If the movement were pro-life, rabid anti-abortionists would find that even without laws legitimizing the killing of black and brown lives, there already exists a system that undermines and threatens people of color through social policies, culture, biases, and the unconscious of white privilege for centuries. The fact that some people still find this incredible and hypothetical reflects a profound systemic failure to accept people of color who narrate their experiences of struggle and triumph against oppression in their own terms.
For example, Filipinos can easily call the Balanginga Massacre a genocide during the American occupation in which, Gen. Smith ordered American soldiers to kill Filipinos 10 years old and above. Based on experience, save for a number of White Americans, I have never faced opposition arguing for this point with African Americans or Latinos. Or a more recent example would be a House Bill that slashes budget for school lunch programs and nutrition budget for Title 1 schools where majority of students are African Americans and Latinos. Another obvious example is the ecological degradation that impact mostly people of color like African Americans in Flint, Michigan. Another inconspicuous example are the rulings against recent voter registration laws that disenfranchise the specific African American demographic. Of course we cannot neglect the heart-wrenching cases of police brutality and a justice system that seems to tilt against people like Treyvor Martin, Sandra Bland, Eric Gardner, Philando Castille among the many. The failure to include black and brown lives in the right to life campaign is a startling dissonance for a person of color like me living in a modern era. It smacks of disingenuous demonstration of fidelity to the aspirations of the Gospel of Jesus Christ.
The tension between humility and prophetic responsibility
For a religious like me this is where I feel the tension. Many will argue that it is not my place as a religious to debate my experience of racial injustice or engage in politics. First as a response, I find it hard to treat aspects that contribute to the diminishment of my God-given dignity as just being political. I will not hold it against anyone who feels inclined to say so and is tempted to invalidate my point. However, I will tell anyone that doing either is oppressive. The narrative I write is not really open for validation from any vantage of privilege and power that are never grafted unto the struggles of people of color and the marginalized. If it were it will never be called privilege and power but service and credibility. If anyone finds him/herself actually with this tendency allow me to direct you to this question: how would you benefit by making me seek your validation before I present my narrative? Now that we have addressed that part I will share the tension I feel when speaking about injustices.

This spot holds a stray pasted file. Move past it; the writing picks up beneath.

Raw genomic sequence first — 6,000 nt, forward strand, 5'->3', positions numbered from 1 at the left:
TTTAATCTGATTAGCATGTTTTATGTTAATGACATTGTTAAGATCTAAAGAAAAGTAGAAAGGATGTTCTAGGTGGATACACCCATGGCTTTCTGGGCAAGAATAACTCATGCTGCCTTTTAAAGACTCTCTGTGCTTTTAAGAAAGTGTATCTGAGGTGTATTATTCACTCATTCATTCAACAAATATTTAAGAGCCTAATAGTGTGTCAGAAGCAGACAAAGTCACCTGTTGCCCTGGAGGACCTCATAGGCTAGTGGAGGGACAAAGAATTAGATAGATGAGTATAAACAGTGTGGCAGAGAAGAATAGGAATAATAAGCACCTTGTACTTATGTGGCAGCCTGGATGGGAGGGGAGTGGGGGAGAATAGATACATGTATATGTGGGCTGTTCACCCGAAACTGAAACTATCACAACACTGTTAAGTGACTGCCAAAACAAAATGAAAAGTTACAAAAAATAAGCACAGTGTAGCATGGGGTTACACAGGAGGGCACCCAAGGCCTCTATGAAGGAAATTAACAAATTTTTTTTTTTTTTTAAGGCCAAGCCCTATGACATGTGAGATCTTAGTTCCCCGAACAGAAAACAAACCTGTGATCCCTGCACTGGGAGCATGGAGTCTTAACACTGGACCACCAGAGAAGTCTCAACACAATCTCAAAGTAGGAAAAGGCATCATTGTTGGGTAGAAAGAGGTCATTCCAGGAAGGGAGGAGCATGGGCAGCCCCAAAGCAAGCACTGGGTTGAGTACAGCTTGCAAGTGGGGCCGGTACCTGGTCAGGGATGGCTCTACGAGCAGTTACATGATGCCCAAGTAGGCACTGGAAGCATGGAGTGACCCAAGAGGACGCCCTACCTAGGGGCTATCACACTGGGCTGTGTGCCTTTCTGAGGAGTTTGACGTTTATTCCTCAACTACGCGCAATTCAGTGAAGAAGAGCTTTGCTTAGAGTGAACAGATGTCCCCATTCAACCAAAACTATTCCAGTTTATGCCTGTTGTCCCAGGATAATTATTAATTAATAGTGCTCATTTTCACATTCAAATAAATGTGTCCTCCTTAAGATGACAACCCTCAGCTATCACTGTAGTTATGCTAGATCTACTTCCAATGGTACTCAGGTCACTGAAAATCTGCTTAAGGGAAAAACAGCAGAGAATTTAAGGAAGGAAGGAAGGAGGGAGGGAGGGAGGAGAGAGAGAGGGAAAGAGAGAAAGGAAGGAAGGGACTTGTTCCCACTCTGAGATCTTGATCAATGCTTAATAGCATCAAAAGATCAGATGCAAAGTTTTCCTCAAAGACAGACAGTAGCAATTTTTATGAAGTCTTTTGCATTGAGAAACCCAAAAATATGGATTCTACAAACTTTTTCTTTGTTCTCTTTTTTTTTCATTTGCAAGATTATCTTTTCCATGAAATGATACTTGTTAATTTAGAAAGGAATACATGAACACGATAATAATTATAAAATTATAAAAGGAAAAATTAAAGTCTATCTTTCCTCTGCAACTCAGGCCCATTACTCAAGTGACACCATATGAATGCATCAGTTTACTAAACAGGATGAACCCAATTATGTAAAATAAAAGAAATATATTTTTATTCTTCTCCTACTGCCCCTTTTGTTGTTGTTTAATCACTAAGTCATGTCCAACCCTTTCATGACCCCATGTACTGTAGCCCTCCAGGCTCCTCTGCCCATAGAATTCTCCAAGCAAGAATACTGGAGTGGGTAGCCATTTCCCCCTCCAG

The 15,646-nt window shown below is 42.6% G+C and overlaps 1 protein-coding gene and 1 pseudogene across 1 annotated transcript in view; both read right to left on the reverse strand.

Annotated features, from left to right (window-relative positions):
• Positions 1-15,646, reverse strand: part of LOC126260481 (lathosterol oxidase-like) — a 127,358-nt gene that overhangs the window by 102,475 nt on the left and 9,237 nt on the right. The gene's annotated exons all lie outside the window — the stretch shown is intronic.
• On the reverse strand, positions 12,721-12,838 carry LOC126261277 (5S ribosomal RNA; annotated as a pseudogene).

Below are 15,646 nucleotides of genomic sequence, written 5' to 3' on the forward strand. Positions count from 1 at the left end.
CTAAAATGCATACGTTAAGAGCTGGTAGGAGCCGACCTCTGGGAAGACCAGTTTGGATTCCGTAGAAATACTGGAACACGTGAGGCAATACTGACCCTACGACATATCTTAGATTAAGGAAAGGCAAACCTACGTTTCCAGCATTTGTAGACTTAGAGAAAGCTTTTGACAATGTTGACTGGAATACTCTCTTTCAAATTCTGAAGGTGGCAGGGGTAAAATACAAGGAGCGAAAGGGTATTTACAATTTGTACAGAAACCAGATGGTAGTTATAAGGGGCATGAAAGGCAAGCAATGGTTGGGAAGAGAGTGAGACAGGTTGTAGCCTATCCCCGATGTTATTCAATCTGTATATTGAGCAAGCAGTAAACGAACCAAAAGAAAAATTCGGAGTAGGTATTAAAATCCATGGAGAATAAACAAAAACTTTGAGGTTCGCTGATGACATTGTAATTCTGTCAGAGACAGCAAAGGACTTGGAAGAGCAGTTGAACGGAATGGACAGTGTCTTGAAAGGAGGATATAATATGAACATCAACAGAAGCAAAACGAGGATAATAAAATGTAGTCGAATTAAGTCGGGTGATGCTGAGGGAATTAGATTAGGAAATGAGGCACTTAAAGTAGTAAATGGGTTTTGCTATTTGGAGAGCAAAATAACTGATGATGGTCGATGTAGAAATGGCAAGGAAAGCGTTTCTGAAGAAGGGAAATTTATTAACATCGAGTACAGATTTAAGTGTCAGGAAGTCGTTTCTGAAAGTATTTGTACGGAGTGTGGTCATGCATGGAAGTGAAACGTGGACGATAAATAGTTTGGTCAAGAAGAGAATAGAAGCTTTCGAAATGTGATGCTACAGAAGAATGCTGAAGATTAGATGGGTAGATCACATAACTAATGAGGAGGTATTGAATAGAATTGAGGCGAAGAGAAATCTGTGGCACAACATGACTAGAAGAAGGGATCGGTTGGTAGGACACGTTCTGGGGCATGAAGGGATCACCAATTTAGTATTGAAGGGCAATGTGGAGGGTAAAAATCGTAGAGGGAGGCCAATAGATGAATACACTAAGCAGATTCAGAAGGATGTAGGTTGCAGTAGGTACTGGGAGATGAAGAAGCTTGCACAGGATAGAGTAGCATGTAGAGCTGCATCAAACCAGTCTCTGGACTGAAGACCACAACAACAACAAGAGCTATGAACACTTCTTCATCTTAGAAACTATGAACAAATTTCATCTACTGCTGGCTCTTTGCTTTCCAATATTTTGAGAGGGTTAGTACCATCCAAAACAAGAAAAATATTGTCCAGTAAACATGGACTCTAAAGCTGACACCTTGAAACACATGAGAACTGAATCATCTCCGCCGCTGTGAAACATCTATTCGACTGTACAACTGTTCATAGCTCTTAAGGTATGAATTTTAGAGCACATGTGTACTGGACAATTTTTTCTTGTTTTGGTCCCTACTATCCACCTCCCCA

I feel torn when I speak out against injustice. Fully aware that I too have a role in systemic injustice, I feel that I may be placing myself above others who are committing injustice. I sometimes doubt whether or not I am being humble and as a Franciscan, humility is a fundamental value in our spiritual lives and relationships. I would like to believe that God is already enough for me and that is the reason I joined religious life. However, the more I focus on the life of Jesus Christ, the more I see injustices around me especially when juxtaposed against Christ’s promise of a Kingdom where there is genuine love and concern for all.
The more I experience this gap, the more Christ’s passion and desire to move towards the marginalized makes more sense to me. When Jesus cleansed the temple, he targeted the turtle dove vendors because they usurped the little money which poor worshipers can afford just to give their whole-hearted praises to God in his holy temple. When Jesus stood in defense of a woman about to be stoned, he came as a son of a woman who was once in danger of being stoned. When he sat with tax collectors, he saw through them and entered their hearts to disrupt their corrupt and abusive practice against his people. Jesus loved God’s people so much that it was his constant prayer not to be separated from them.
On the one hand, the Gospel shows me how much more I have to work on myself. As I struggle to follow Christ’s example, I run into this tension of speaking truth of my experiences. Doing so is a source of discomfort for those including myself, who would soon realize how all of us use privilege and power to pursue a life of comfort that has been built on the backs of the oppressed. I do encounter discrimination but I use whatever privilege I have to survive and defend myself, my education included. But even my education is submerged in a regulated system of privilege and I too feed that system. It takes so much to reject it the way Jesus and Francis of Assisi did.